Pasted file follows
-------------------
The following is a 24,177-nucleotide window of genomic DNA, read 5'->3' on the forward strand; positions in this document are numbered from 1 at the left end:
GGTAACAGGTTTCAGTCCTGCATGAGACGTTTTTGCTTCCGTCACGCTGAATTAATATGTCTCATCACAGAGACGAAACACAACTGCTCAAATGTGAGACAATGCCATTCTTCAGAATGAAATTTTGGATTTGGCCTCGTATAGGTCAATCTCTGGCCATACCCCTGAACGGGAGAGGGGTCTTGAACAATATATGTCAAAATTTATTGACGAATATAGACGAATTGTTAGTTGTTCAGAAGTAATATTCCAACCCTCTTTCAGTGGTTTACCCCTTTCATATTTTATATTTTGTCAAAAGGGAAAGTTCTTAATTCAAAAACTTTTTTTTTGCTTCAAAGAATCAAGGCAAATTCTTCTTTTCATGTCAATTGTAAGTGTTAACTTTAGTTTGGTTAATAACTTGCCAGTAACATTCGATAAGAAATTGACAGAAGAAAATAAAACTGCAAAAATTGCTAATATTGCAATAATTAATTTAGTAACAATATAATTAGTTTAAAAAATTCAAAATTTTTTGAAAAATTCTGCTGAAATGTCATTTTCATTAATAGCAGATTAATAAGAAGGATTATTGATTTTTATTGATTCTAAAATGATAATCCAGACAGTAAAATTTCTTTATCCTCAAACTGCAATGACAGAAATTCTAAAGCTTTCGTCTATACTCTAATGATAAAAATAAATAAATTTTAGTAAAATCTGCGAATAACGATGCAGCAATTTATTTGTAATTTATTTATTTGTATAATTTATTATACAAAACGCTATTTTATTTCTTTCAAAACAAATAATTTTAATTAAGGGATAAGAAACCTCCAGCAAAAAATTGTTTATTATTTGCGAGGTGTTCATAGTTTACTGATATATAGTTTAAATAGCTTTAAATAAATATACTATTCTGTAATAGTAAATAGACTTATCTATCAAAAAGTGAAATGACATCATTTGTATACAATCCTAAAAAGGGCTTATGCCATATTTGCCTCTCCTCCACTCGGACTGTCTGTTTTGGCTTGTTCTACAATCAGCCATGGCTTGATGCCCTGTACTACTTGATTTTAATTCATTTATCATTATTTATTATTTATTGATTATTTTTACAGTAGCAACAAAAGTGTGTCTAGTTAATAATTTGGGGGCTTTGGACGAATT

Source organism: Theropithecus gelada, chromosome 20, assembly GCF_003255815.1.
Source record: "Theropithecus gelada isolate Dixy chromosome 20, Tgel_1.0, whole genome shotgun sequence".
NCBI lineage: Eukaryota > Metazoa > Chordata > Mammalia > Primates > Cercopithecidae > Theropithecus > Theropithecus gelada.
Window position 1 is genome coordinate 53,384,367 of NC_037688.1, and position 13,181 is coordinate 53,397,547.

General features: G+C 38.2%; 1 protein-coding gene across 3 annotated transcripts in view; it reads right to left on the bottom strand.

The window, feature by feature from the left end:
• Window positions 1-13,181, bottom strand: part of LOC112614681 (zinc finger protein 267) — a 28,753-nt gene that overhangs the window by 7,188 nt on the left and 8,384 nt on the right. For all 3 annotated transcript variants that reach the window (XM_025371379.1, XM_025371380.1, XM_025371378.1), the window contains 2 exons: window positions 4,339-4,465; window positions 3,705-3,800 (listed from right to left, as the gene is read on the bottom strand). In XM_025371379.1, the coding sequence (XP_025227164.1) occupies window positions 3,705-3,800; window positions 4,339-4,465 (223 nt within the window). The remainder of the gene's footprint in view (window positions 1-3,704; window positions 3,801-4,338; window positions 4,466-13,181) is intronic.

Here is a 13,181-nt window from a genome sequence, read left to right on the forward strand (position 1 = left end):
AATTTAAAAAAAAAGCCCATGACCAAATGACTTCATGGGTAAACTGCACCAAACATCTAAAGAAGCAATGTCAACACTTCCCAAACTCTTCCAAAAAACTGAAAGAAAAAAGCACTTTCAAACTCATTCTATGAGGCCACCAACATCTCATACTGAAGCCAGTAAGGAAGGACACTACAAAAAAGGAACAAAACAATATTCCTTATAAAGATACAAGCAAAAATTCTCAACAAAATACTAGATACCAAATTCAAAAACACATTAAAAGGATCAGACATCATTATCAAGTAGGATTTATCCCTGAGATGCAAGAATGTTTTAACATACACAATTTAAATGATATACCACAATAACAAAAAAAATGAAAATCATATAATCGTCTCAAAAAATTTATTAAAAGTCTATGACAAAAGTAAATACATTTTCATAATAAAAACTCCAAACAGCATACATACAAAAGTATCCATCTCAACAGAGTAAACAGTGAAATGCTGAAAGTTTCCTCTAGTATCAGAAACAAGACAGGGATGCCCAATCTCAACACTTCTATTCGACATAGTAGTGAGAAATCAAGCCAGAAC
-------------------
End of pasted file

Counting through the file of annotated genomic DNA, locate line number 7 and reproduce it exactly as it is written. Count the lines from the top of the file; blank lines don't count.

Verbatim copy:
General features: G+C 38.2%; 1 protein-coding gene across 3 annotated transcripts in view; it reads right to left on the bottom strand.